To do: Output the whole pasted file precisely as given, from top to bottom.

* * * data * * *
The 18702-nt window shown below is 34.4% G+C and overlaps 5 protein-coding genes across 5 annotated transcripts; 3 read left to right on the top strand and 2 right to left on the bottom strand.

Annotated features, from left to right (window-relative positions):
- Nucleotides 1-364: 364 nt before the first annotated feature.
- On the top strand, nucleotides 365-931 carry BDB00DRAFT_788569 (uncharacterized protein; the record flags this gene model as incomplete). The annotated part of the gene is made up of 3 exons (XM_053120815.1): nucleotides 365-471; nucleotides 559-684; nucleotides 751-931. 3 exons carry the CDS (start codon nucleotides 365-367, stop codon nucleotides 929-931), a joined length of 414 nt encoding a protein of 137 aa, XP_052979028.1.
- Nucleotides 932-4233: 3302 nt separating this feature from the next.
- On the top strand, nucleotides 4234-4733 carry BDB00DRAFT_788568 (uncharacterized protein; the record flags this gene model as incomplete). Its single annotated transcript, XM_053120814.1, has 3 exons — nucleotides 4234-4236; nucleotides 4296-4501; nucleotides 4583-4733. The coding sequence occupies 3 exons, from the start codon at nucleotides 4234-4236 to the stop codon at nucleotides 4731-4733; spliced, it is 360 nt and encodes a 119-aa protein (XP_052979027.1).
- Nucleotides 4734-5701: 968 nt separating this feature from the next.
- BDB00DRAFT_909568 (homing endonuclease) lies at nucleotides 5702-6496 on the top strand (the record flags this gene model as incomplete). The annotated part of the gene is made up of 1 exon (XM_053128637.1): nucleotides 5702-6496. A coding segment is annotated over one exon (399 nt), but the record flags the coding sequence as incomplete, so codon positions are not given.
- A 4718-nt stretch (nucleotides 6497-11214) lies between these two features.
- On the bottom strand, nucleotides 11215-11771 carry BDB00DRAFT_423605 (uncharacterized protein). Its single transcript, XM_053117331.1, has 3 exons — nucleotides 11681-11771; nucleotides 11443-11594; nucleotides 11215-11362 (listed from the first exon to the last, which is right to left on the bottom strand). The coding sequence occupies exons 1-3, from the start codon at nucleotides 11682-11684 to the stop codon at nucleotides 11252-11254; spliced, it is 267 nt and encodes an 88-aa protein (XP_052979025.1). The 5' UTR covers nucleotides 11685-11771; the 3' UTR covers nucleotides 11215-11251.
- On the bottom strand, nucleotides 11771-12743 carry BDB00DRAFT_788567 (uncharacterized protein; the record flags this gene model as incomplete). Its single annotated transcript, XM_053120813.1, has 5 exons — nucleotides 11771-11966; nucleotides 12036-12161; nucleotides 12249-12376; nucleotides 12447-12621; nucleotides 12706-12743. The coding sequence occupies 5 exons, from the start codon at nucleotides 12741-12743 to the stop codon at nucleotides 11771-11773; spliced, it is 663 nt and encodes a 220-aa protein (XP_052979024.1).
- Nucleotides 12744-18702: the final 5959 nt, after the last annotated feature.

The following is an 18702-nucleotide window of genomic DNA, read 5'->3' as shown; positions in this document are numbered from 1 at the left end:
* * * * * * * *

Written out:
The 18702-nt window shown below is 34.4% G+C and overlaps 5 protein-coding genes across 5 annotated transcripts; 3 read left to right on the top strand and 2 right to left on the bottom strand.

Annotated features, from left to right (window-relative positions):
- Nucleotides 1-364: 364 nt before the first annotated feature.
- On the top strand, nucleotides 365-931 carry BDB00DRAFT_788569 (uncharacterized protein; the record flags this gene model as incomplete). The annotated part of the gene is made up of 3 exons (XM_053120815.1): nucleotides 365-471; nucleotides 559-684; nucleotides 751-931. 3 exons carry the CDS (start codon nucleotides 365-367, stop codon nucleotides 929-931), a joined length of 414 nt encoding a protein of 137 aa, XP_052979028.1.
- Nucleotides 932-4233: 3302 nt separating this feature from the next.
- On the top strand, nucleotides 4234-4733 carry BDB00DRAFT_788568 (uncharacterized protein; the record flags this gene model as incomplete). Its single annotated transcript, XM_053120814.1, has 3 exons — nucleotides 4234-4236; nucleotides 4296-4501; nucleotides 4583-4733. The coding sequence occupies 3 exons, from the start codon at nucleotides 4234-4236 to the stop codon at nucleotides 4731-4733; spliced, it is 360 nt and encodes a 119-aa protein (XP_052979027.1).
- Nucleotides 4734-5701: 968 nt separating this feature from the next.
- BDB00DRAFT_909568 (homing endonuclease) lies at nucleotides 5702-6496 on the top strand (the record flags this gene model as incomplete). The annotated part of the gene is made up of 1 exon (XM_053128637.1): nucleotides 5702-6496. A coding segment is annotated over one exon (399 nt), but the record flags the coding sequence as incomplete, so codon positions are not given.
- A 4718-nt stretch (nucleotides 6497-11214) lies between these two features.
- On the bottom strand, nucleotides 11215-11771 carry BDB00DRAFT_423605 (uncharacterized protein). Its single transcript, XM_053117331.1, has 3 exons — nucleotides 11681-11771; nucleotides 11443-11594; nucleotides 11215-11362 (listed from the first exon to the last, which is right to left on the bottom strand). The coding sequence occupies exons 1-3, from the start codon at nucleotides 11682-11684 to the stop codon at nucleotides 11252-11254; spliced, it is 267 nt and encodes an 88-aa protein (XP_052979025.1). The 5' UTR covers nucleotides 11685-11771; the 3' UTR covers nucleotides 11215-11251.
- On the bottom strand, nucleotides 11771-12743 carry BDB00DRAFT_788567 (uncharacterized protein; the record flags this gene model as incomplete). Its single annotated transcript, XM_053120813.1, has 5 exons — nucleotides 11771-11966; nucleotides 12036-12161; nucleotides 12249-12376; nucleotides 12447-12621; nucleotides 12706-12743. The coding sequence occupies 5 exons, from the start codon at nucleotides 12741-12743 to the stop codon at nucleotides 11771-11773; spliced, it is 663 nt and encodes a 220-aa protein (XP_052979024.1).
- Nucleotides 12744-18702: the final 5959 nt, after the last annotated feature.

The following is an 18702-nucleotide window of genomic DNA, read 5'->3' as shown; positions in this document are numbered from 1 at the left end: